A huge gamma-ray burst

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Number: 199
1st Author: David Smith
2nd Author: Andre Csillaghy
Published: May 6, 2013
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RHESSI's lack of background-reducing collimation means that its Ge detectors can see most the entire gamma-ray sky, noting that the Earth looms large from low Earth orbit, blocking off a major fraction at any given time. Mostly the gamma-ray sky, though bright in absolute terms, is not detectable by RHESSI because of its lack of heavy anticoincidence shielding.

Accordingly a bright enough cosmic transient can readily be seen, and RHESSI has particularly good characteristics (high gamma-ray spectral resolution, high temporal resolution, and good livetime measurements). So it was not surprising that RHESSI has observations of the "shockingly bright" gamma-ray burst that we report here (Ref. [1]). This particular burst appears to have originated from a supernova explosion at a [redshift] of about Z = 0.34, according to the many reports (69 at time of writing) from the many observatories that contribute to the GCN archive.

These remarkable astronomical phenomena burst onto the scene secretly, detected originally by the military Vela satellites designed to record terrestrial tests of nuclear weapons. Note that we have already described RHESSI's observations of magnetars and GRBs in earlier Nuggets: ([1,] [2], [3]).

GRB 130427A as seen by RHESSI

Figure 1 gives an overview of the time history of the burst on "long" time scales. As will be seen in later figures, the time scales of variability range down to RHESSI's limits, as imposed by photon arrival statistics.

Figure 1: Time series of RHESSI counts, in a preliminary view, for about 15 s during GRB 130427A. The energy bands are 0.05-1, 1-5, and 5-15 MeV. The time resolution here is 25 ms, but higher resolution is available in the data because each photon's detection is time-tagged. Note the remarkably harder spectrum of the spikes of gamma radiation above 5 MeV.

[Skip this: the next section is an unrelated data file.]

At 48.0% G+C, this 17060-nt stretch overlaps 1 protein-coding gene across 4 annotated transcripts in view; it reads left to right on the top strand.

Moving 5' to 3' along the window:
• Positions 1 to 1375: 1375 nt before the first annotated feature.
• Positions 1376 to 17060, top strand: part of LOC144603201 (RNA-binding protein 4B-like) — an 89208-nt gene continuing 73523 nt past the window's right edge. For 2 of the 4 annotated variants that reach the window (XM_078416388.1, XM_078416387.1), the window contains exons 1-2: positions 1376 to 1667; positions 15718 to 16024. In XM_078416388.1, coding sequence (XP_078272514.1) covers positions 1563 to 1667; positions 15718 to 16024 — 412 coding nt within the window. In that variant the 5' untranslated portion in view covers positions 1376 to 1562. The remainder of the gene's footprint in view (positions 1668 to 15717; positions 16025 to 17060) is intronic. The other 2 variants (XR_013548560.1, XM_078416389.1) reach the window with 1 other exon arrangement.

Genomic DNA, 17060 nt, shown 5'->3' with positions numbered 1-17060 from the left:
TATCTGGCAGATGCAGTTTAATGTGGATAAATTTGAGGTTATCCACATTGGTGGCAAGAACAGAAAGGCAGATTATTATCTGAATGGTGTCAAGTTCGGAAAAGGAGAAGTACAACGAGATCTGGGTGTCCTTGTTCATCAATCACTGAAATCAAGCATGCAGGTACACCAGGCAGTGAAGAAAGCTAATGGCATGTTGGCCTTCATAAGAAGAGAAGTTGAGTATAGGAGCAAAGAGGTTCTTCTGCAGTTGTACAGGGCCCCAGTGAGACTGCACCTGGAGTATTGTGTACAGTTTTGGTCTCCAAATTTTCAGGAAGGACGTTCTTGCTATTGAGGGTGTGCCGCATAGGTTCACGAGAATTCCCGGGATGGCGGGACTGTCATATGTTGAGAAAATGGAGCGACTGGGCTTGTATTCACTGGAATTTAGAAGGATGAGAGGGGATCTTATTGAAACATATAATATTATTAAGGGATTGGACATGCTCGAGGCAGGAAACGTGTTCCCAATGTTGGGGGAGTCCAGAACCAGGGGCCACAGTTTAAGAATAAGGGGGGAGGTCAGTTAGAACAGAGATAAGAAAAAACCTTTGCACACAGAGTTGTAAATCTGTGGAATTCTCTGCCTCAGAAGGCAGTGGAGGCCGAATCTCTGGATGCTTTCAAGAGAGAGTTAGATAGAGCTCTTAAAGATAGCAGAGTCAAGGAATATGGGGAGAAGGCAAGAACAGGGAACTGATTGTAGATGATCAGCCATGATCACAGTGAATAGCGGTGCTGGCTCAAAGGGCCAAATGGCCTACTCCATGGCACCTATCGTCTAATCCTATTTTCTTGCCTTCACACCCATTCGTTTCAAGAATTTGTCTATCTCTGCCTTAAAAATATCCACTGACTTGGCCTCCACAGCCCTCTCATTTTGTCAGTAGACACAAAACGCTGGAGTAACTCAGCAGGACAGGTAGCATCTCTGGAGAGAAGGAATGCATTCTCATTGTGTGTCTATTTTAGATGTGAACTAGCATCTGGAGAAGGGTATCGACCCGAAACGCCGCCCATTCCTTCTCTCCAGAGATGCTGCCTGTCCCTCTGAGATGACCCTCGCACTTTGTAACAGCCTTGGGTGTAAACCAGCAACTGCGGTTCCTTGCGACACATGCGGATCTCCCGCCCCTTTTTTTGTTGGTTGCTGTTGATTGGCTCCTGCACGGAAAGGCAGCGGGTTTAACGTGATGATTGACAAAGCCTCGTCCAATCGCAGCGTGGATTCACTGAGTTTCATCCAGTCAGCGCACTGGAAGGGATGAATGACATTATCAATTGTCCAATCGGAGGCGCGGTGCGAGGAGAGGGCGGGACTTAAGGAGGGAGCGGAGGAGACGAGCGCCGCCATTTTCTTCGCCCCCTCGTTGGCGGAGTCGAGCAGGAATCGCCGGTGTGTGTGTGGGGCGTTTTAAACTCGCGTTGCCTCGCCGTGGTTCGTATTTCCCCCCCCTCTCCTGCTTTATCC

With so much variability, with very large dynamic ranges in spectrum and flux, it is hard to represent the data well. The temporal binning in Figure 1 is 25 ms. Note that RHESSI time-tags each photon's arrival time to about one μs and hence is very flexible as regards binning. Note the hard spikes of gamma-ray emission above 5 MeV. Other reports on this event note that Fermi could detect gamma-rays in its LAT detector, which set a new record on GRB photon energy of 94 GeV.

Figure 2: A later, slower burst, observed only at lower energies, about two minutes after the initial observation.

This event was caught by many observatories around the world, including the some of those in space. The RHESSI Browser shows the RHESSI time series in an overview, along with the striking detection by the Fermi GBM instrument. From this one can see that Fermi was in Earth's shadow at the time, while RHESSI was not - hence, the RHESSI data include many solar features.


RHESSI sees extreme events from all over the Universe, and there are some (perhaps coincidental) points of similarity. Solar X-ray and gamma-ray bursts can be bright, but the Sun is "very" close by astronomical standards. Other GRBs at truly cosmological distances have been detected; an indication of their huge gamma-ray luminosities. Th GRB fluxes may exhibit strikingly fast time variations (as in this case), and an amazing variety of time profiles. Nevertheless theorists often, in desperation perhaps when confronted by these amazing phenomena, may turn to solar paradigms for some of the explanations. Or, at least for the use of the word "flare"! It is very unlikely that a supernova explosion matches any solar paradigm very well, or at least we can hope that this doesn't turn out to be the case. See Reference [2] for a full account.


[1] GRB 130427A: Swift detection of a very bright burst with a likely bright optical counterpart

[2] "Gamma-Ray Bursts in the Swift Era"

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